The center was recently re-designated as a Center of Academic Excellence (CAE) in Cyber Defense through 2028. Coulson said the NSA designation is similar to an accreditation and recognizes the quality of the academic program and institutional support of cybersecurity and the quality of faculty in the university’s Information and Decision Sciences department in the Jack H. Brown College of Business and Public Administration, where the center is housed.
Earlier this summer, the center received a $3.8 million NSF grant to continue its CyberCorps: Scholarship for Service Program, which will provide jobs and full-ride scholarships to more than 40 CSUSB students. Coulson said over 105 CSUSB students have participated in the program, which can lead to cybersecurity positions in the executive branch of the federal government.
“Our program has been recognized for its emphasis on diversity and the quality of the students developed in an intensive program,” Coulson said.
Other accomplishments include:
- With the recent White House announcement of the creation of a cybersecurity task force, CSUSB was named as a part of the program through an NSF grant led by Whatcom Community College, creating the National Cybersecurity Education and Training Center (NCyTE). The NCyTE center provides training and education for faculty, community colleges, universities and veterans at all levels of higher education. CSUSB will receive more than $1.2 million, leveraging the world class NICE Challenge Project housed at CSUSB.
- The center is a co-recipient for the new Information Security Research Education grant led by Northeastern University. The program expands CSUSB’s leadership in research and provides a pathway for students to engage in applied cybersecurity research projects with technical directors with the government and national labs. Coulson said the two-year funding will be for $200,000. The center has existing funding from another grant of about $600,000, which has helped it provide cutting-edge research and internships for 20 students, said Coulson.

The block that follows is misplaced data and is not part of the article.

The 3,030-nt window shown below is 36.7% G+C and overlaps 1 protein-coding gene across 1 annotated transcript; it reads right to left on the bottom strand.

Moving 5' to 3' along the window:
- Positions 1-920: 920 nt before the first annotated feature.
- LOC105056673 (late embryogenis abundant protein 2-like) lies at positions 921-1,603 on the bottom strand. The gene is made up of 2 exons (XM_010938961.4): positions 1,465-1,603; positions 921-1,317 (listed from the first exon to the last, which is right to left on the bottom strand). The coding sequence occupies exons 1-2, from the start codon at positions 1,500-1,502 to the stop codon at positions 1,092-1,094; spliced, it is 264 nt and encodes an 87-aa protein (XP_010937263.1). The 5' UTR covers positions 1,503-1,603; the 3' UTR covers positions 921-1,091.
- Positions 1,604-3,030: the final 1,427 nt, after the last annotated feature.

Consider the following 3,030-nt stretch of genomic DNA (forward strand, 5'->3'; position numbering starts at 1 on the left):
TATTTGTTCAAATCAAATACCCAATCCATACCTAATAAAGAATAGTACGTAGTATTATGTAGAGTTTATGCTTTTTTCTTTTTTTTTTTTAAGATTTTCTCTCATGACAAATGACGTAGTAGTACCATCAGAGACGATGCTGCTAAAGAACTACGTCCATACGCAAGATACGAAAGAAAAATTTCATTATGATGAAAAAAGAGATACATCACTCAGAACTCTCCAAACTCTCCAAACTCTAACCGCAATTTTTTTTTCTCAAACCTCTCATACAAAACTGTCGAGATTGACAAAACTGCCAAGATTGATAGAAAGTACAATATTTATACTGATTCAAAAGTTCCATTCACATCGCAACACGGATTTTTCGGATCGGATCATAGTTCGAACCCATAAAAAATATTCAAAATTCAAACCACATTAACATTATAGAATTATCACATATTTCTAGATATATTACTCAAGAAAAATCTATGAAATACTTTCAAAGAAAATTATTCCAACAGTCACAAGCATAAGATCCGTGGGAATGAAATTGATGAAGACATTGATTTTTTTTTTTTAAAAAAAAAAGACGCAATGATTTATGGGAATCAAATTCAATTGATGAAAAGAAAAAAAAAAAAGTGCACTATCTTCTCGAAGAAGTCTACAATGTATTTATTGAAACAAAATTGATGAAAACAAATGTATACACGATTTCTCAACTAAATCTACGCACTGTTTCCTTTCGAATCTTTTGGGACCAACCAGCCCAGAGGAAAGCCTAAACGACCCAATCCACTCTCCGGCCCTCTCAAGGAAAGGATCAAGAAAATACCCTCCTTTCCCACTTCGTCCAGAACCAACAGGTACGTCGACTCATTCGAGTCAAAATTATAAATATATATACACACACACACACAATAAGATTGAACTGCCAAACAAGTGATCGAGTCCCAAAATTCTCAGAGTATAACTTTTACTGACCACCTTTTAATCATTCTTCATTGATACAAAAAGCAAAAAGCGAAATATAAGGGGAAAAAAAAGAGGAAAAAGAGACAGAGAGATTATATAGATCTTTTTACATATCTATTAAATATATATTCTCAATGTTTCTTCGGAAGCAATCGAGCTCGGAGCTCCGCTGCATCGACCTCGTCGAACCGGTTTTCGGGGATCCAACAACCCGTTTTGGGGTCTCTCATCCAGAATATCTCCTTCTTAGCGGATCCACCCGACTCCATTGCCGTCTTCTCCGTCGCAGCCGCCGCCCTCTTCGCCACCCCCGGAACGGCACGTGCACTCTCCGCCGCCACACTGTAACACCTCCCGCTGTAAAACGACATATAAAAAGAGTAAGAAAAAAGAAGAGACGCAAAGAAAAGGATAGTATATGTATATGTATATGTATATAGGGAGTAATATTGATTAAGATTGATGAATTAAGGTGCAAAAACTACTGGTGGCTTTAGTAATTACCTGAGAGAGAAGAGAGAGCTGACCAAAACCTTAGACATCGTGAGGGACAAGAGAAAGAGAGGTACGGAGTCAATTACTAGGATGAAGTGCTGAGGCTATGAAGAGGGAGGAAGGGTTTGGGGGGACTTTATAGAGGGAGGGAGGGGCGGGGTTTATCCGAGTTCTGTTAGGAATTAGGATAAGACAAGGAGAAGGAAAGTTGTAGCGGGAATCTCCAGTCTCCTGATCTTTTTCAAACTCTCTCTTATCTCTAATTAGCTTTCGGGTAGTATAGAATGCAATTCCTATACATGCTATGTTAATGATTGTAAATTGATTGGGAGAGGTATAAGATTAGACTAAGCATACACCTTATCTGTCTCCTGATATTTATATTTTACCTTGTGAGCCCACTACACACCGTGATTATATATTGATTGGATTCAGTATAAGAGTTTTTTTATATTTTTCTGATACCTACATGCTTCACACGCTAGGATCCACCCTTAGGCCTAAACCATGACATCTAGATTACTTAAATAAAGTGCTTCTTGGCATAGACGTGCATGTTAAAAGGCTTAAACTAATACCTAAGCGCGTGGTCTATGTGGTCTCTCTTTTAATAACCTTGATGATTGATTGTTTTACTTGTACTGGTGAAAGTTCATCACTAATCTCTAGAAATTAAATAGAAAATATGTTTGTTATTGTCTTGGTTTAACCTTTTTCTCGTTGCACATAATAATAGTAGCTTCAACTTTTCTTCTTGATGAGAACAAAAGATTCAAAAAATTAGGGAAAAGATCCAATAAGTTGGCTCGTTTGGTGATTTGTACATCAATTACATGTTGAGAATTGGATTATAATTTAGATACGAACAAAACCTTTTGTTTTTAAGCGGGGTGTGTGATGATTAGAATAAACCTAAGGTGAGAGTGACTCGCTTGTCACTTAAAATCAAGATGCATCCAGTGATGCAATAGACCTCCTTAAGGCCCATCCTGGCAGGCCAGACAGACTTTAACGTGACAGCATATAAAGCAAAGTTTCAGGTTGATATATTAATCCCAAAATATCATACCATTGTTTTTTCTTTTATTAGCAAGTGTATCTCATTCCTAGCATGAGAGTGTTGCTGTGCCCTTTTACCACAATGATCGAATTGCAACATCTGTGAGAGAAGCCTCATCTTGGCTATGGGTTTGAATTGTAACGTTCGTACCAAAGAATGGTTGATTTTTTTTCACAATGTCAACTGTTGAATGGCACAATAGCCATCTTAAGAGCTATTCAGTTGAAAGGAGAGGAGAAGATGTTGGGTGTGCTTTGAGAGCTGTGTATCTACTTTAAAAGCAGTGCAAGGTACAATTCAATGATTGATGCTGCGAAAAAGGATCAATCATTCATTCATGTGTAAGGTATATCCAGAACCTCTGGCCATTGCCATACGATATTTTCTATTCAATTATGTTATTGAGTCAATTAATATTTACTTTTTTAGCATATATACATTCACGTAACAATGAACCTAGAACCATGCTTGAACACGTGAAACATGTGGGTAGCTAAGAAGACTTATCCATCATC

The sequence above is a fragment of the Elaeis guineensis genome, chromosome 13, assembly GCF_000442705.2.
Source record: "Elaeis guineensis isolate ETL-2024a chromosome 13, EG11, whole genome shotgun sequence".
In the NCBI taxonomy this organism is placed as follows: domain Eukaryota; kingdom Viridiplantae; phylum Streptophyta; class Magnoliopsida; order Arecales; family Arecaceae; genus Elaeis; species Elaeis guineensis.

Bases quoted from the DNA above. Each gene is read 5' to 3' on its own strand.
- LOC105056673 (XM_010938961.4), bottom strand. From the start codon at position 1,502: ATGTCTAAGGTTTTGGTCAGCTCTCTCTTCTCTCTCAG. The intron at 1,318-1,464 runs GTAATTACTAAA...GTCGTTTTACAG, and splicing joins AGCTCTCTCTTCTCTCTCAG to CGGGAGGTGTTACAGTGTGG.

- The Cybersecurity and Infrastructure Security Agency (CISA) awarded $1 million to the National Initiative for Cybersecurity Education (NICE) Challenge Project in its program to develop and deliver cutting-edge cyber workforce-focused challenges to universities and colleges around the nation to grow and enhance the cyber workforce of tomorrow.
- A CSUSB cybersecurity student was recently chosen as a Department of Defense Cybersecurity Scholarship student, which Coulson compared to a National Football League draft where only the best in the nation are chosen. The student, whose name was not released, will receive a full ride scholarship as well as a job in the Department of Defense.
- As part of its community outreach efforts, the center in partnership with the Girl Scouts of San Gorgonio, has over the years held GenCyber summer camps, where middle school and high school girls from Girl Scout troops in San Bernardino and Riverside counties learn about cybersecurity. The camp is designed to increase interest in cybersecurity through engaging and dynamic instruction, role-playing, visual aids, hands-on activities and discussion groups.
Coulson said the support the CSUSB center receives from federal agencies, higher education and K-12, business and industry have helped advance cyber education and the development of innovative programs, which continue to attract and increase the number of students in cybersecurity, but there is still much to do.
“This problem is not going to go away overnight, but we are doing our part,” he said. “The strong partnerships from our legislators, government, academia and industry, combined with the incredible success of the students is what makes me feel so optimistic about solving the cybersecurity workforce crisis.”